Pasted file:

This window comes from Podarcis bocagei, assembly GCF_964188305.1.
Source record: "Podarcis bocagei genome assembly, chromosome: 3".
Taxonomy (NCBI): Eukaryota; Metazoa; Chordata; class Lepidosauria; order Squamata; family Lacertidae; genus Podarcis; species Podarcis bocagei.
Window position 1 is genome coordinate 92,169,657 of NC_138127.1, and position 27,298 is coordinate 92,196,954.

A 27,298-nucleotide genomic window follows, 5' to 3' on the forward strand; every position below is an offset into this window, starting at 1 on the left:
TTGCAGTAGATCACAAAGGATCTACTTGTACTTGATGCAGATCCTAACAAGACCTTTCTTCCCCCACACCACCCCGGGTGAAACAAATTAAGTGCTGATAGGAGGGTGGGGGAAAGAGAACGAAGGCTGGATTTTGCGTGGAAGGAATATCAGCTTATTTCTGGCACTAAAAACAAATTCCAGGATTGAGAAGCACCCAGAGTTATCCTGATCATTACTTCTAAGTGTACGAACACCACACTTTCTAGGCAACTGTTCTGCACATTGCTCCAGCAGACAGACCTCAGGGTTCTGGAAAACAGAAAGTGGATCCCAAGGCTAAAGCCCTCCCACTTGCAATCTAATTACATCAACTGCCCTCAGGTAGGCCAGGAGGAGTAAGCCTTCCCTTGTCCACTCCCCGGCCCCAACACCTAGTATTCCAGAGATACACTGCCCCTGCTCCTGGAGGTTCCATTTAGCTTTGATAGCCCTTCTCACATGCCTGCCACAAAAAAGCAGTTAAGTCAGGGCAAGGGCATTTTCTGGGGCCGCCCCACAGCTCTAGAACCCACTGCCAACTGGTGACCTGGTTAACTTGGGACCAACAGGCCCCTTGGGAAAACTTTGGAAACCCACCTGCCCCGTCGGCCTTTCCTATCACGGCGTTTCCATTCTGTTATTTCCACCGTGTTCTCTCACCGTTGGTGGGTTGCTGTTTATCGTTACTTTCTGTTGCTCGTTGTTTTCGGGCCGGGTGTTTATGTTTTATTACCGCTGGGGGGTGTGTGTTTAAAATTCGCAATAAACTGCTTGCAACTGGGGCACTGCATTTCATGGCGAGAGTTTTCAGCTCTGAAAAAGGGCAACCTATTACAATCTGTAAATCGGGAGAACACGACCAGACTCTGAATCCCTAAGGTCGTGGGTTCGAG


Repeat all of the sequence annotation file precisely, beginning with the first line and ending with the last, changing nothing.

This window comes from Podarcis bocagei, assembly GCF_964188305.1.
Source record: "Podarcis bocagei genome assembly, chromosome: 3".
Taxonomy (NCBI): Eukaryota; Metazoa; Chordata; class Lepidosauria; order Squamata; family Lacertidae; genus Podarcis; species Podarcis bocagei.
Window position 1 is genome coordinate 92,169,657 of NC_138127.1, and position 27,298 is coordinate 92,196,954.

A 27,298-nucleotide genomic window follows, 5' to 3' on the forward strand; every position below is an offset into this window, starting at 1 on the left:
TTGCAGTAGATCACAAAGGATCTACTTGTACTTGATGCAGATCCTAACAAGACCTTTCTTCCCCCACACCACCCCGGGTGAAACAAATTAAGTGCTGATAGGAGGGTGGGGGAAAGAGAACGAAGGCTGGATTTTGCGTGGAAGGAATATCAGCTTATTTCTGGCACTAAAAACAAATTCCAGGATTGAGAAGCACCCAGAGTTATCCTGATCATTACTTCTAAGTGTACGAACACCACACTTTCTAGGCAACTGTTCTGCACATTGCTCCAGCAGACAGACCTCAGGGTTCTGGAAAACAGAAAGTGGATCCCAAGGCTAAAGCCCTCCCACTTGCAATCTAATTACATCAACTGCCCTCAGGTAGGCCAGGAGGAGTAAGCCTTCCCTTGTCCACTCCCCGGCCCCAACACCTAGTATTCCAGAGATACACTGCCCCTGCTCCTGGAGGTTCCATTTAGCTTTGATAGCCCTTCTCACATGCCTGCCACAAAAAAGCAGTTAAGTCAGGGCAAGGGCATTTTCTGGGGCCGCCCCACAGCTCTAGAACCCACTGCCAACTGGTGACCTGGTTAACTTGGGACCAACAGGCCCCTTGGGAAAACTTTGGAAACCCACCTGCCCCGTCGGCCTTTCCTATCACGGCGTTTCCATTCTGTTATTTCCACCGTGTTCTCTCACCGTTGGTGGGTTGCTGTTTATCGTTACTTTCTGTTGCTCGTTGTTTTCGGGCCGGGTGTTTATGTTTTATTACCGCTGGGGGGTGTGTGTTTAAAATTCGCAATAAACTGCTTGCAACTGGGGCACTGCATTTCATGGCGAGAGTTTTCAGCTCTGAAAAAGGGCAACCTATTACAATCTGTAAATCGGGAGAACACGACCAGACTCTGAATCCCTAAGGTCGTGGGTTCGAG